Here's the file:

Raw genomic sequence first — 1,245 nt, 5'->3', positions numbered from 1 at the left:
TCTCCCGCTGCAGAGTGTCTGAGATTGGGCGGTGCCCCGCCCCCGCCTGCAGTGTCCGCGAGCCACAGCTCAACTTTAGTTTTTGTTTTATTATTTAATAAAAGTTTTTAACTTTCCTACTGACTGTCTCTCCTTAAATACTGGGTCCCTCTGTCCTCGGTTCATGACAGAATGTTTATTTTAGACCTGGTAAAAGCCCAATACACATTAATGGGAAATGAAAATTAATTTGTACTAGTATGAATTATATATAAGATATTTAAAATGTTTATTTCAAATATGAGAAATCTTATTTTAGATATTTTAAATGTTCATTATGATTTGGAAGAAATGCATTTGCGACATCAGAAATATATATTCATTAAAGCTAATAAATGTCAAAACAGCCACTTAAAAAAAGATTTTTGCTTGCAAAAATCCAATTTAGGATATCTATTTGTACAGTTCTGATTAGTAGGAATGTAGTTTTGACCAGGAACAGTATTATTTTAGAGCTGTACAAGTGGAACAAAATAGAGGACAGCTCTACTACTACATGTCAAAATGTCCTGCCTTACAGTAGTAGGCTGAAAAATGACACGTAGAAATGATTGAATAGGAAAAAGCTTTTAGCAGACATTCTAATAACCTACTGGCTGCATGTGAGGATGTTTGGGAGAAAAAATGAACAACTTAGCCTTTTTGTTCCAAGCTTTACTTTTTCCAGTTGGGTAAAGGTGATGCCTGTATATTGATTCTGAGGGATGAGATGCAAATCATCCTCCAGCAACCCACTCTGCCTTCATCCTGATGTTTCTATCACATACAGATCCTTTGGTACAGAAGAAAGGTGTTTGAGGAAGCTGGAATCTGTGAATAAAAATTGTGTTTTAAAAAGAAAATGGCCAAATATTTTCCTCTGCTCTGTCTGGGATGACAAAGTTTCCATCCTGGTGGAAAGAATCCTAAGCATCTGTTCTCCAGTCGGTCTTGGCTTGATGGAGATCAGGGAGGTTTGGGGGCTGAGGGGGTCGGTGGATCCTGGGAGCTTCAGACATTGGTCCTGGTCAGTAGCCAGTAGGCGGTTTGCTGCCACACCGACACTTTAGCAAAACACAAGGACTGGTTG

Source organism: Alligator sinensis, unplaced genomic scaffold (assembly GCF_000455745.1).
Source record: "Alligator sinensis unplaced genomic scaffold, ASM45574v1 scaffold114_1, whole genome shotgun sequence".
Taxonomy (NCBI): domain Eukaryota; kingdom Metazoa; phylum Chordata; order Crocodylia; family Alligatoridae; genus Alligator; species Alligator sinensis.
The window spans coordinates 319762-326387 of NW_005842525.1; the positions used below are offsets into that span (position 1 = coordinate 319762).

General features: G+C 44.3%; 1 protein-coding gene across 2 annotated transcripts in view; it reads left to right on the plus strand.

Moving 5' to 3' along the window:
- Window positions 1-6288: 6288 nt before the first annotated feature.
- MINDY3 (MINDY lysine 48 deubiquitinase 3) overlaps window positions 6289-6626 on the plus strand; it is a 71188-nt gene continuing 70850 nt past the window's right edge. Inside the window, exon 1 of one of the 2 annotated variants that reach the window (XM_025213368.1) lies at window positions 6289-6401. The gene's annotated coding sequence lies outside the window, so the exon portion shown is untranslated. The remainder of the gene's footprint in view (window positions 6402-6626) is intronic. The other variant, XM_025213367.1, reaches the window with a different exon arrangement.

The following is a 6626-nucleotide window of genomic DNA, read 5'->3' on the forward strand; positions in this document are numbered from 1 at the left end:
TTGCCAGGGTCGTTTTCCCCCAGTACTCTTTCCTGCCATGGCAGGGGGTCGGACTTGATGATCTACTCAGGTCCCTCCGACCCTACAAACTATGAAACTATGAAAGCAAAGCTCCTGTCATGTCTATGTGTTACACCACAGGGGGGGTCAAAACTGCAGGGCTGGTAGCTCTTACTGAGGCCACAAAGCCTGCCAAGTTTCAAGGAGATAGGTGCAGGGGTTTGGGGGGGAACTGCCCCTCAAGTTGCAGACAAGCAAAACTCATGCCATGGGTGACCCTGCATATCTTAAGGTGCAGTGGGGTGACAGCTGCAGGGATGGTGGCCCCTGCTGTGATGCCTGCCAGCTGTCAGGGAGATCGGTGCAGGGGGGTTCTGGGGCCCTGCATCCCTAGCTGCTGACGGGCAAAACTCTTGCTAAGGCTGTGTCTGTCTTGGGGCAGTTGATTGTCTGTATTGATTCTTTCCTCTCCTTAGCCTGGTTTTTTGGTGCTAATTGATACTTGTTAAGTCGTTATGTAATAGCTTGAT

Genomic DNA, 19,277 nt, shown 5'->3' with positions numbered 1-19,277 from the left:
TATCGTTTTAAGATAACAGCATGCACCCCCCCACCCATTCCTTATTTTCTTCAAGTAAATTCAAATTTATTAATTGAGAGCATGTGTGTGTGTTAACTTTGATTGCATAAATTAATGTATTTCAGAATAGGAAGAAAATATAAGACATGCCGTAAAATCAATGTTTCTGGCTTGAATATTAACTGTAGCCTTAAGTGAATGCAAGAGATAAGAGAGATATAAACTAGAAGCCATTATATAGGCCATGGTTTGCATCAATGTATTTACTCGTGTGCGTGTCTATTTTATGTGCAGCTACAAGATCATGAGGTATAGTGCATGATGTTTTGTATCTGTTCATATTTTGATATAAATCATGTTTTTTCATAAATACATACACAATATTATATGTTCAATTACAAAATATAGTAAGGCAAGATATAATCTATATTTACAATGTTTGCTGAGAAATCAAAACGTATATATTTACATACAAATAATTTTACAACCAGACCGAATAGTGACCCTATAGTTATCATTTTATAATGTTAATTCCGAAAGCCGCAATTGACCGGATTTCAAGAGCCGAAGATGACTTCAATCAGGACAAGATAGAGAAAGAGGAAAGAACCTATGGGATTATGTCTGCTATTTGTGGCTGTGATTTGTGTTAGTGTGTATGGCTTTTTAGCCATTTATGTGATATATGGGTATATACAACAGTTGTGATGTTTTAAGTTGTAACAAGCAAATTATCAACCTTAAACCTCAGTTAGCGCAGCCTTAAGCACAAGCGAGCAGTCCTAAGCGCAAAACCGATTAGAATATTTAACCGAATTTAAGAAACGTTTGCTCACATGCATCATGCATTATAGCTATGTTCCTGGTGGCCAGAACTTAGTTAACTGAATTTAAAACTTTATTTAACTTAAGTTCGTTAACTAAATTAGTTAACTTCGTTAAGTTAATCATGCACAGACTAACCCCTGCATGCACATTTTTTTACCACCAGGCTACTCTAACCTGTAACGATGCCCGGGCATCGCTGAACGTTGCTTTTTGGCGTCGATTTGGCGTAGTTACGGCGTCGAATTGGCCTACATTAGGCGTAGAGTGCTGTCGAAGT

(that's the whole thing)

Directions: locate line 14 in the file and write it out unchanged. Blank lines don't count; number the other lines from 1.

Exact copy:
TATCGTTTTAAGATAACAGCATGCACCCCCCCACCCATTCCTTATTTTCTTCAAGTAAATTCAAATTTATTAATTGAGAGCATGTGTGTGTGTTAACTTTGATTGCATAAATTAATGTATTTCAGAATAGGAAGAAAATATAAGACATGCCGTAAAATCAATGTTTCTGGCTTGAATATTAACTGTAGCCTTAAGTGAATGCAAGAGATAAGAGAGATATAAACTAGAAGCCATTATATAGGCCATGGTTTGCATCAATGTATTTACTCGTGTGCGTGTCTATTTTATGTGCAGCTACAAGATCATGAGGTATAGTGCATGATGTTTTGTATCTGTTCATATTTTGATATAAATCATGTTTTTTCATAAATACATACACAATATTATATGTTCAATTACAAAATATAGTAAGGCAAGATATAATCTATATTTACAATGTTTGCTGAGAAATCAAAACGTATATATTTACATACAAATAATTTTACAACCAGACCGAATAGTGACCCTATAGTTATCATTTTATAATGTTAATTCCGAAAGCCGCAATTGACCGGATTTCAAGAGCCGAAGATGACTTCAATCAGGACAAGATAGAGAAAGAGGAAAGAACCTATGGGATTATGTCTGCTATTTGTGGCTGTGATTTGTGTTAGTGTGTATGGCTTTTTAGCCATTTATGTGATATATGGGTATATACAACAGTTGTGATGTTTTAAGTTGTAACAAGCAAATTATCAACCTTAAACCTCAGTTAGCGCAGCCTTAAGCACAAGCGAGCAGTCCTAAGCGCAAAACCGATTAGAATATTTAACCGAATTTAAGAAACGTTTGCTCACATGCATCATGCATTATAGCTATGTTCCTGGTGGCCAGAACTTAGTTAACTGAATTTAAAACTTTATTTAACTTAAGTTCGTTAACTAAATTAGTTAACTTCGTTAAGTTAATCATGCACAGACTAACCCCTGCATGCACATTTTTTTACCACCAGGCTACTCTAACCTGTAACGATGCCCGGGCATCGCTGAACGTTGCTTTTTGGCGTCGATTTGGCGTAGTTACGGCGTCGAATTGGCCTACATTAGGCGTAGAGTGCTGTCGAAGT